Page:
As I flit from task to task preparing for relatives to arrive this week, it’s hard to focus much on the Fourth of July and the history of our country’s declaration of independence. But in this of all times, it’s essential to do so. America is at a crossroads as never before, rent not across state lines or over a single overwhelming issue, but right through our families and workplaces, our houses of worship and our communities. Our division is over the most fundamental things: what men are before God, what we are before the state, and how we shall then live.
An epochal decision is looming in our hearts. I’m not speaking of “revolution” here, but of which future we choose, the blessing or the curse. Those familiar with the Law of Moses will recognize the construct here, set forth in Deuteronomy 11:26-28 (NIV):
See, I am setting before you today a blessing and a curse – the blessing if you obey the commands of the LORD your God that I am giving you today; the curse if you disobey the commands of the LORD your God and turn from the way that I command you today by following other gods, which you have not known.
Whether you believe in this passage or not, it outlines a stark truth most Americans would agree with, which is that the choices we make, what we subject and commit ourselves to, and how we live set the courses of our lives, both individually and corporately.
There is a choice before us today, one that no people has ever made successfully in favor of the blessing. All other peoples have chosen the curse. They have chosen to cling not to guns and religion, but to “benefits” distributed by the state, and a sense of entitlement by which they make demands on their fellow men. Using government to raid the savings of the provident is as old as using government to get rich and gain sinecures at the expense of the productive poor and middle-class.
The choice we have today is between facing up to what we and our government have become, and saying “no more,” or continuing on the path we are on. There are days when the obstacles seem insurmountable. But on those days, we should remember this lesson from America’s founding: that proclaiming liberty throughout the land, and to all the inhabitants thereof, has never been easy.
In fact, in 1776, it was terribly hard. As this marvelous speech – given often by Rush Limbaugh’s father – outlines, the signers of the Declaration of Independence suffered tremendous losses to win liberty for us. A number lost wives and children; more lost all their property; some were imprisoned under dreadful conditions, others died in mid-life – and all these things happened to them because they signed the Declaration.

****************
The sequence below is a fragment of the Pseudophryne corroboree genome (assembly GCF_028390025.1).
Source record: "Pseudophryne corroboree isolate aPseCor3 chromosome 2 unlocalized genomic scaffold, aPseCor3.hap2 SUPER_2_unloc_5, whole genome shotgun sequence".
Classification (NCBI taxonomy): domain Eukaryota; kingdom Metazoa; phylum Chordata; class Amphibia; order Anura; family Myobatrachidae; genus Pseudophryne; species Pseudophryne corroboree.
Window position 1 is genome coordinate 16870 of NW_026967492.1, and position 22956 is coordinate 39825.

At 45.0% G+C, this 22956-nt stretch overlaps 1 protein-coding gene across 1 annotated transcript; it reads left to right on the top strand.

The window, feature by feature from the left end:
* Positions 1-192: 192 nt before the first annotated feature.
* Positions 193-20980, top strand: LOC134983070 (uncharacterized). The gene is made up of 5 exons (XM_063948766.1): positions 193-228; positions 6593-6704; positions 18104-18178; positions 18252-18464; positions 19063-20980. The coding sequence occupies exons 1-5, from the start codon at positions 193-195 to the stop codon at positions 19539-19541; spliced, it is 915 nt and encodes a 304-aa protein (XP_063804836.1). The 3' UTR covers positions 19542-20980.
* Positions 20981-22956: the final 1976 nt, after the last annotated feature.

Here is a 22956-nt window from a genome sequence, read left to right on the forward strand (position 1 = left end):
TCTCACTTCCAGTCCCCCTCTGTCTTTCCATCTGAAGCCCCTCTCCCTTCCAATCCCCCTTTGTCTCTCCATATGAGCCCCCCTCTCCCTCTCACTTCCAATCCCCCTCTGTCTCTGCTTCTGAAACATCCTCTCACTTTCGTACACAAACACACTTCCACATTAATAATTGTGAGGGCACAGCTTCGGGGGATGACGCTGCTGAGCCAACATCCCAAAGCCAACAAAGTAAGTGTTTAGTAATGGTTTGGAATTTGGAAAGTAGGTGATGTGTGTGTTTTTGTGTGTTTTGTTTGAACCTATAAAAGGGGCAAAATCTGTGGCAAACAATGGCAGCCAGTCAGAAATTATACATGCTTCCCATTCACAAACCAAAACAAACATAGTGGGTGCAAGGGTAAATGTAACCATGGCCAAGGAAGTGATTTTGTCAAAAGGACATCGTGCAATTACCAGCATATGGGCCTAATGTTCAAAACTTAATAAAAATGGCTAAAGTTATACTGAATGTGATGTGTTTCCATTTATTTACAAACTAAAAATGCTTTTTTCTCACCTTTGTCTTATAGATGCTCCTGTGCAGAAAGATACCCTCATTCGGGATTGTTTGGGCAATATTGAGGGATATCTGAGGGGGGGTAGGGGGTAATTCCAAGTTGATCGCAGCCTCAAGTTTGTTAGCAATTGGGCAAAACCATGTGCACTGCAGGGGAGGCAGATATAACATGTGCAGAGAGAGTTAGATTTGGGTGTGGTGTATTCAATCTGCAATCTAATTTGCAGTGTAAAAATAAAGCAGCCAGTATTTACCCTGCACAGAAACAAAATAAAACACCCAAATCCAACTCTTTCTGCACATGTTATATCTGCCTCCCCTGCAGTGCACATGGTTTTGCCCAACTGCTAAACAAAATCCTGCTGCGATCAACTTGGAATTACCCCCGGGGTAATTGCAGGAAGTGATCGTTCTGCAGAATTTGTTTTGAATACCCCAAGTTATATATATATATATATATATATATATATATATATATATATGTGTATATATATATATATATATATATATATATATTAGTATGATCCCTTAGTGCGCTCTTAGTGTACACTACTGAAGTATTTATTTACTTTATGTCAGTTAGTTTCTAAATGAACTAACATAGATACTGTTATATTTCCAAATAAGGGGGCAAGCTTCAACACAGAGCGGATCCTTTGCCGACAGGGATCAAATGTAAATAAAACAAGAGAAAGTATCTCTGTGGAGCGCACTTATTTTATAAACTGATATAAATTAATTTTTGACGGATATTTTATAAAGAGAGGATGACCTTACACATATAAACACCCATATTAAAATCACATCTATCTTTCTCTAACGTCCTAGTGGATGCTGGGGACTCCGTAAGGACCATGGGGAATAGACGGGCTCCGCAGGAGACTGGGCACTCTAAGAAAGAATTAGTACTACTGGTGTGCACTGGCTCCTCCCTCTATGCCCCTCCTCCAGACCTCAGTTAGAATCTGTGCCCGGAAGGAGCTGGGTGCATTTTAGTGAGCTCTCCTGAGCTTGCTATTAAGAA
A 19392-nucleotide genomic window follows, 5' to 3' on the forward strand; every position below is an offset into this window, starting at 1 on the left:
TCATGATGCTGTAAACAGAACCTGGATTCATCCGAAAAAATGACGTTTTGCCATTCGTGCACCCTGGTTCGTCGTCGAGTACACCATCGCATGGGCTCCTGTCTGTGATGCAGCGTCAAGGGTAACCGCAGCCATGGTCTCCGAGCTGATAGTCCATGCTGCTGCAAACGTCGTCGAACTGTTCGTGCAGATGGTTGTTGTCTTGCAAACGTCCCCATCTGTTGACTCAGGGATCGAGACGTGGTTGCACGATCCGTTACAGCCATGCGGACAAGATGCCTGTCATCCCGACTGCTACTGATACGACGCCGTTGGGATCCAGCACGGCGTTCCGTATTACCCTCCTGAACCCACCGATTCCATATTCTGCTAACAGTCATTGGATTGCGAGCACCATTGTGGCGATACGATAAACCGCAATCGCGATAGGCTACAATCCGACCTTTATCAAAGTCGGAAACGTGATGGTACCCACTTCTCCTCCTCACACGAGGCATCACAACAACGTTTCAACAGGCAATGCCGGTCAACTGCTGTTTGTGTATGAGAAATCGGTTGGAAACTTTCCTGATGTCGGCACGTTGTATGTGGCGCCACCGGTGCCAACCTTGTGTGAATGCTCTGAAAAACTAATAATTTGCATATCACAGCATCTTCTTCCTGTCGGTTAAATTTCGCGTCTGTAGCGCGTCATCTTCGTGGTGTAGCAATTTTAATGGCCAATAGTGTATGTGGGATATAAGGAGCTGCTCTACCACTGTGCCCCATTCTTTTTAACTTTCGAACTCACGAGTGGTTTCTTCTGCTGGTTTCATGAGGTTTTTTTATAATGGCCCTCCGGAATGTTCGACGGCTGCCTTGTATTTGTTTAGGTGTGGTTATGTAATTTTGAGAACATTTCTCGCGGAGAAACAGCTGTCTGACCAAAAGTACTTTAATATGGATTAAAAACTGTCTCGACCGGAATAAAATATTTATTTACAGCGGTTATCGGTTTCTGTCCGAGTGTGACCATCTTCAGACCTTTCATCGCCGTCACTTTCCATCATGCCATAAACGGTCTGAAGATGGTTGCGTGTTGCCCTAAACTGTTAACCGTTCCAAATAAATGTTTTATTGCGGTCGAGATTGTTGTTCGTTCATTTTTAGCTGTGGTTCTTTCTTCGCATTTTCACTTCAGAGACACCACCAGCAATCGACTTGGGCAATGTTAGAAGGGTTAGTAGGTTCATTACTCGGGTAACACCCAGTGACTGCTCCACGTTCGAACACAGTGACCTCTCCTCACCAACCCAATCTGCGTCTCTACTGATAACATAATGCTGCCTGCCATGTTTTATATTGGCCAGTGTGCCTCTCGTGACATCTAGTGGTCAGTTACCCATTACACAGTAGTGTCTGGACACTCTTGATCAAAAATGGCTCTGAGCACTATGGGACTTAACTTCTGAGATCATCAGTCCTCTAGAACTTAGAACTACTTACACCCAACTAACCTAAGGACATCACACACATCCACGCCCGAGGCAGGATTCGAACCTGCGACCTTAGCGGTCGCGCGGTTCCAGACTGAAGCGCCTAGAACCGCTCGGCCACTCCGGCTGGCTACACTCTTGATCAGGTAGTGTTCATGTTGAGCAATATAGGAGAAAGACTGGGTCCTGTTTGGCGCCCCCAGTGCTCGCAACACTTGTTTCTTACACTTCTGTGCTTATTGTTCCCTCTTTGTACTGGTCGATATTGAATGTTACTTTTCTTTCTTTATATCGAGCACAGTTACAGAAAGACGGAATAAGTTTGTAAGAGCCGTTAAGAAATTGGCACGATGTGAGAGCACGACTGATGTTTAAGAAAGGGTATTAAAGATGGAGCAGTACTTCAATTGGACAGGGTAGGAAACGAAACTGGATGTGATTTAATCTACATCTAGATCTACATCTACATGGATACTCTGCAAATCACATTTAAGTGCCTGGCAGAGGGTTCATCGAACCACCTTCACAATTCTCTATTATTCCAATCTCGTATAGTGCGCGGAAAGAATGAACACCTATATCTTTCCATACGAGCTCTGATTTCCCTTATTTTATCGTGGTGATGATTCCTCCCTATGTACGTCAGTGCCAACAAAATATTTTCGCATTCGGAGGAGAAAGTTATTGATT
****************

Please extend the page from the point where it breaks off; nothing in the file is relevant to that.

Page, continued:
Human nature and our historic tendencies conspire against proclaiming liberty and living it. Our Founders could only have done what they did because they believed that the outcome they sought was worth the incredible difficulty of procuring it. We forget today that they took a risk on a project no one had attempted before. There was no example or analogy to measure their effort against; when they themselves tried to, they referred to Moses leading the Israelites out of Egypt.
I mean more here than that “freedom isn’t free.” Freedom is more than not free, it’s not normal. It’s the condition humans thrive in best, but are least likely to automatically prefer as life presents its endless series of small choices to us. Preferring freedom requires keeping a steady strain on the lines and adjusting course alertly. There can be no sleeping on watch in the preservation of freedom. Events and tendencies are always acting against it.
Yet against all odds, our Founders achieved it. Are we capable of acting with the clarity and belief that they did? I believe they didn’t know the answer to that themselves until they made the choice. Many of us today are in mid-life, and we have what the Founders had: lives, fortunes, and sacred honor. We know – we know – what it would mean to commit them to a cause. We know what so many of the Founders lost; we know it viscerally and apprehensively.
But we have before us today a blessing and a curse. We have an advantage the Founders didn’t have: they knew the curse they wanted to avoid, but we know the blessing too. Will we sell our birthright for a little more ease and enjoyment?
Never has a people made a choice with as much knowledge of what lies down each path. The risk here is not that preserving liberty won’t be worth it to us. We know what the blessing is. Here is Deuteronomy again (30:19):
This day I call heaven and earth as witnesses against you that I have set before you life and death, blessings and curses. Now choose life, so that you and your children may live.
Cross-posted at Hot Air.